89 Books about Poland | Polish War Graves in Britain
Robert Capa (1913-1954) - photojournalist, war photographer, adventurer. Slightly Out of Focus is an illustrated memoir of his experiences during World War 2. The front cover shows one of the photographs he took of the D-Day landings in France on 6 June 1944. It appears out of focus because a darkroom assistant in London when processing Capa's images had used too much heat and the emulsions melted. Of the 106 photographs he took that day this was one of only eight which survived.
He was born in Budapest in 1913 as Endre Friedman to Jewish parents. In 1931 he was arrested for activities against the fascist regime in Hungary. Shortly afterwards he left for Berlin and later got a job with the photo agency Dephot. They sent him to Copenhagen in 1932 to photograph Trotsky and his published photos were a great success. In March 1933 he fled Hitler's Germany and went to Paris. He met there Gerda Pohorylle, a German Jewish refugee, and they fell in love. Together they invented a successful American photographer called Robert Capa. Gerda also changed her surname to Taro. Capa taught her photography and they went to Spain to photograph the Spanish Civil War. Gerda Taro was killed in July 1937, crushed to death, by a loyalist tank near Madrid.
The Wars of Robert Capa
Robert Capa photographed five wars:
- Spanish Civil War (1936-39)
- Chinese resistance to the Japanese invasion (1938)
- European theater of World War Two (1941-45)
- Arab-Israeli War (1948)
- French IndoChina War (1954)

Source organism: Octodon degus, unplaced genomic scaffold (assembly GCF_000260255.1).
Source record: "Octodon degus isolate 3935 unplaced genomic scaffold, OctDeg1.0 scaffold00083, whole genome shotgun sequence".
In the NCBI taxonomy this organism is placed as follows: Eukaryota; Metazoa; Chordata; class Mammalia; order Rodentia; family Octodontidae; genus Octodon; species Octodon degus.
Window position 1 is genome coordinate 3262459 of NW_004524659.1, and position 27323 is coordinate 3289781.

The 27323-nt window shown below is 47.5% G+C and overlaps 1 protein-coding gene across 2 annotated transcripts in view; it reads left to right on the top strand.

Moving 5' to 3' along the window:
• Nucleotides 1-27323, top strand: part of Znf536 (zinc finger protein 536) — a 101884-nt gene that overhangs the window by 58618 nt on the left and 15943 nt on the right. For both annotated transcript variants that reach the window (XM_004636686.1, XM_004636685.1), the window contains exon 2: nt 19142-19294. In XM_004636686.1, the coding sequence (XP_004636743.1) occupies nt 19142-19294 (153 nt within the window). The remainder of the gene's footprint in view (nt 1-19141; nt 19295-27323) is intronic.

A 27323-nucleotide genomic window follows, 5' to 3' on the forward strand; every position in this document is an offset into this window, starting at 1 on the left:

He wrote in Slightly Out of Focus:
The war correspondent has his stake - his life - in his own hands, and he can put it on this horse or on that horse, or he can put it back in his pocket at the very last minute. I am a gambler. I decided to go in with Company E, in the first wave...My beautiful France looked sordid and uninviting, and a German machine gun, spitting bullets around the barge, fully spoiled my return...I made for the nearest steel obstacle...I finished my pictures, and the sea was cold in my trousers. 50 yards ahead of me a half-burnt tank offered me my next cover...Between floating bodies I reached it, paused for a few more pictures, and gathered my guts for the last jump to the beach. (p. 137-138)
Cornell Capa, his brother, comments in the foreword to the book that in making the decision to go in with E company he was following the advice he often gave to other photographers:
If your pictures aren't good enough, you're not close enough. (p. xi)
After the war, in 1947, Robert Capa founded, along with photographers Henri Cartier-Bresson, George Rodger, David Seymour and William Vandivert, the photographic co-operative agency Magnum.
- Out of the Shadows: A Life of Gerda Taro by Francois Maspero (2008) Souvenir Press ISBN 9780285638259 Amazon (UK)